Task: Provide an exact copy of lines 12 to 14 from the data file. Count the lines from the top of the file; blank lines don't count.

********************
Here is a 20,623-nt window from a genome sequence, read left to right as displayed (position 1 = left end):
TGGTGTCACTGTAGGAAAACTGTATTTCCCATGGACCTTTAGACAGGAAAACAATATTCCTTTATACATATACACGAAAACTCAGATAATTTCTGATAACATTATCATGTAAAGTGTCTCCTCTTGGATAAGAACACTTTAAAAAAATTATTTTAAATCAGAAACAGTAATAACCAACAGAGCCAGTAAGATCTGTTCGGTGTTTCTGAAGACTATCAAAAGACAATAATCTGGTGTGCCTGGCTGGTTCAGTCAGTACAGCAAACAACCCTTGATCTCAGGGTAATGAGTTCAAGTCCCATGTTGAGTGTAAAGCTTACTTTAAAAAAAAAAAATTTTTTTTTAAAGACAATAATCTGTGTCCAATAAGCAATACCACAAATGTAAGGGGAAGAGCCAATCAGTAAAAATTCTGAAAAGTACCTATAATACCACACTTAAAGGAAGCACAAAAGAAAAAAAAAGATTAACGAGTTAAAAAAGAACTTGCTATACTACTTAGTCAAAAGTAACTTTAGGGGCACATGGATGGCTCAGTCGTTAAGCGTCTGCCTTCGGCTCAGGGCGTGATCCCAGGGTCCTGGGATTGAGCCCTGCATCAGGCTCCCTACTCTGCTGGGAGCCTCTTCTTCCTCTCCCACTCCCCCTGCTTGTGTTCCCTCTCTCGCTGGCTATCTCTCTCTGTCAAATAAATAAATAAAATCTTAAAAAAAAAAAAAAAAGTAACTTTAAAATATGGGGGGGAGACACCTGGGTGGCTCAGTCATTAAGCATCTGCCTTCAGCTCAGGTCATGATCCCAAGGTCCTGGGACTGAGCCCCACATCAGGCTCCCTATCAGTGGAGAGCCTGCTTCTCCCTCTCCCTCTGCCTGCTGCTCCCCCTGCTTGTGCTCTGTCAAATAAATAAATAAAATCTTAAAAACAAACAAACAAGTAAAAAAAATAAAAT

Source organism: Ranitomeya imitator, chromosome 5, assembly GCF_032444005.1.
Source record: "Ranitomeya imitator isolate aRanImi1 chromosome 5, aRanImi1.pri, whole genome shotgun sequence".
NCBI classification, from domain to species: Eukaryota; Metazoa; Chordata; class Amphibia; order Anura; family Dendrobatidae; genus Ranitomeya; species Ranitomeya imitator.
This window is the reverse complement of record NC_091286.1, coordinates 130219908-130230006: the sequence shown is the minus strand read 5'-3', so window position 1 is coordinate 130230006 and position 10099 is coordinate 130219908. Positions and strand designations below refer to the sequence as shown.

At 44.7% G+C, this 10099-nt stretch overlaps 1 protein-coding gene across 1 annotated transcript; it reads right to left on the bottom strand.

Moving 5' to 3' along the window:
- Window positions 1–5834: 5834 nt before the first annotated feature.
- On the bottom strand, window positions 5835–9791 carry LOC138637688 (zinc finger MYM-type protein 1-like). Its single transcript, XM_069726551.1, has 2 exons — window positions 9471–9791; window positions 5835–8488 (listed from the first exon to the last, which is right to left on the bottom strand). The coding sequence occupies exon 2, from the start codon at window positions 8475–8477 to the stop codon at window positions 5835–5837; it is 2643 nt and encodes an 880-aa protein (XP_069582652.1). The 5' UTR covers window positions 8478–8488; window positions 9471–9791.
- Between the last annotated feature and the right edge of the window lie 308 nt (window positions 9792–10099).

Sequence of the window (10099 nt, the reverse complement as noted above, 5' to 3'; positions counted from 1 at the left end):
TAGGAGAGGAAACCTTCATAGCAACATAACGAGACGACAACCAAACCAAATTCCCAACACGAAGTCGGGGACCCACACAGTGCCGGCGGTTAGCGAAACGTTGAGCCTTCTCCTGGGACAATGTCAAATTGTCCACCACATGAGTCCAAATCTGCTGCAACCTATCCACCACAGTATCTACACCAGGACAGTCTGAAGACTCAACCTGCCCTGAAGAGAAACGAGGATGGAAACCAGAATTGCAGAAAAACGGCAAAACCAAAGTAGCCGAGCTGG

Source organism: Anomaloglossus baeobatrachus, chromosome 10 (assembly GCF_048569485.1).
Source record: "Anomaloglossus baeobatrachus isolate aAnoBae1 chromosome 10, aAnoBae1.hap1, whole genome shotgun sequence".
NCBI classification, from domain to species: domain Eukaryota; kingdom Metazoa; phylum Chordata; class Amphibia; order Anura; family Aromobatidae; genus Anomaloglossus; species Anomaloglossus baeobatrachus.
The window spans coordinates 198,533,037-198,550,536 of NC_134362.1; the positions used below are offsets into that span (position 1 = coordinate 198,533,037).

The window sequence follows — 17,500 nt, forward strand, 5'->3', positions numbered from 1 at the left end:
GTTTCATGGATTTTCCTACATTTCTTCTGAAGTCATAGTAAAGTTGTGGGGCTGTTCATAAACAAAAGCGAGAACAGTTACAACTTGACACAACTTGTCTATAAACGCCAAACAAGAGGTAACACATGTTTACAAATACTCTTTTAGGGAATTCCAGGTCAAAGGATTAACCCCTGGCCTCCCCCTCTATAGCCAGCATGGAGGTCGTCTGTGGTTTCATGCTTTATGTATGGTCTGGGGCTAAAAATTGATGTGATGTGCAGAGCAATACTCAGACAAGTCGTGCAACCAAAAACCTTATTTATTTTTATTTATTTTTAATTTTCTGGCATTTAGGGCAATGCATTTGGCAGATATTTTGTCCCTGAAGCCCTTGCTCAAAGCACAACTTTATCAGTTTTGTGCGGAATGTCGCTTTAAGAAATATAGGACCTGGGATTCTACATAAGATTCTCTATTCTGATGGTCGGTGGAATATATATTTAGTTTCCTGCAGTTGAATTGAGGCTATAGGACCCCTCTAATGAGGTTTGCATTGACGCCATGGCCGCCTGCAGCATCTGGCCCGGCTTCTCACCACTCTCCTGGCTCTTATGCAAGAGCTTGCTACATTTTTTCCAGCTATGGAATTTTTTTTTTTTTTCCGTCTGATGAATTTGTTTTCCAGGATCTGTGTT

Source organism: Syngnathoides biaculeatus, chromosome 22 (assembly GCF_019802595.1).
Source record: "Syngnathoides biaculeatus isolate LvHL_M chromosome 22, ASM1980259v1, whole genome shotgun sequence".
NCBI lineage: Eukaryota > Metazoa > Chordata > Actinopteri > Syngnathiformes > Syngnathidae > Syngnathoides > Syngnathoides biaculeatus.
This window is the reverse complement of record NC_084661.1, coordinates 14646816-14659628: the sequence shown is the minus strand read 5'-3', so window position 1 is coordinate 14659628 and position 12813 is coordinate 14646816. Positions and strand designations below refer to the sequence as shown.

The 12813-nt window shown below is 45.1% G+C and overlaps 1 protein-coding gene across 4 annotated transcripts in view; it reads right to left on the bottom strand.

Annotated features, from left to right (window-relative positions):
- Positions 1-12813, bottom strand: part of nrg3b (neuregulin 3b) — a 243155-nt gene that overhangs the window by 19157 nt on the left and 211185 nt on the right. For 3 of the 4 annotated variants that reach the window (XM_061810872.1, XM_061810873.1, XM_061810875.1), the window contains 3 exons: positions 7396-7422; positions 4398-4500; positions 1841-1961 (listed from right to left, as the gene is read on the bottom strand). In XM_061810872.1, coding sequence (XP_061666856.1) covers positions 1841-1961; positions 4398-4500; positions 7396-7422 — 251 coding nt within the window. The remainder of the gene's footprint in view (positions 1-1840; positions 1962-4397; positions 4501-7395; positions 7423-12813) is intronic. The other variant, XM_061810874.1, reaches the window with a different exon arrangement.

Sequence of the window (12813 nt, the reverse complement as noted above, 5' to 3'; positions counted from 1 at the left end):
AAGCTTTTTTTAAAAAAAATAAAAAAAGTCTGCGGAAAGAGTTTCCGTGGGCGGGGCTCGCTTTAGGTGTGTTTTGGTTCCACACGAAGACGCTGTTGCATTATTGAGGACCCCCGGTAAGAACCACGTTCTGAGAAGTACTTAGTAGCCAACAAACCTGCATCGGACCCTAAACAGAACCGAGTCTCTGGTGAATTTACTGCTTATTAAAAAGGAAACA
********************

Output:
Sequence of the window (10099 nt, the reverse complement as noted above, 5' to 3'; positions counted from 1 at the left end):
TAGGAGAGGAAACCTTCATAGCAACATAACGAGACGACAACCAAACCAAATTCCCAACACGAAGTCGGGGACCCACACAGTGCCGGCGGTTAGCGAAACGTTGAGCCTTCTCCTGGGACAATGTCAAATTGTCCACCACATGAGTCCAAATCTGCTGCAACCTATCCACCACAGTATCTACACCAGGACAGTCTGAAGACTCAACCTGCCCTGAAGAGAAACGAGGATGGAAACCAGAATTGCAGAAAAACGGCAAAACCAAAGTAGCCGAGCTGG

Source organism: Anomaloglossus baeobatrachus, chromosome 10 (assembly GCF_048569485.1).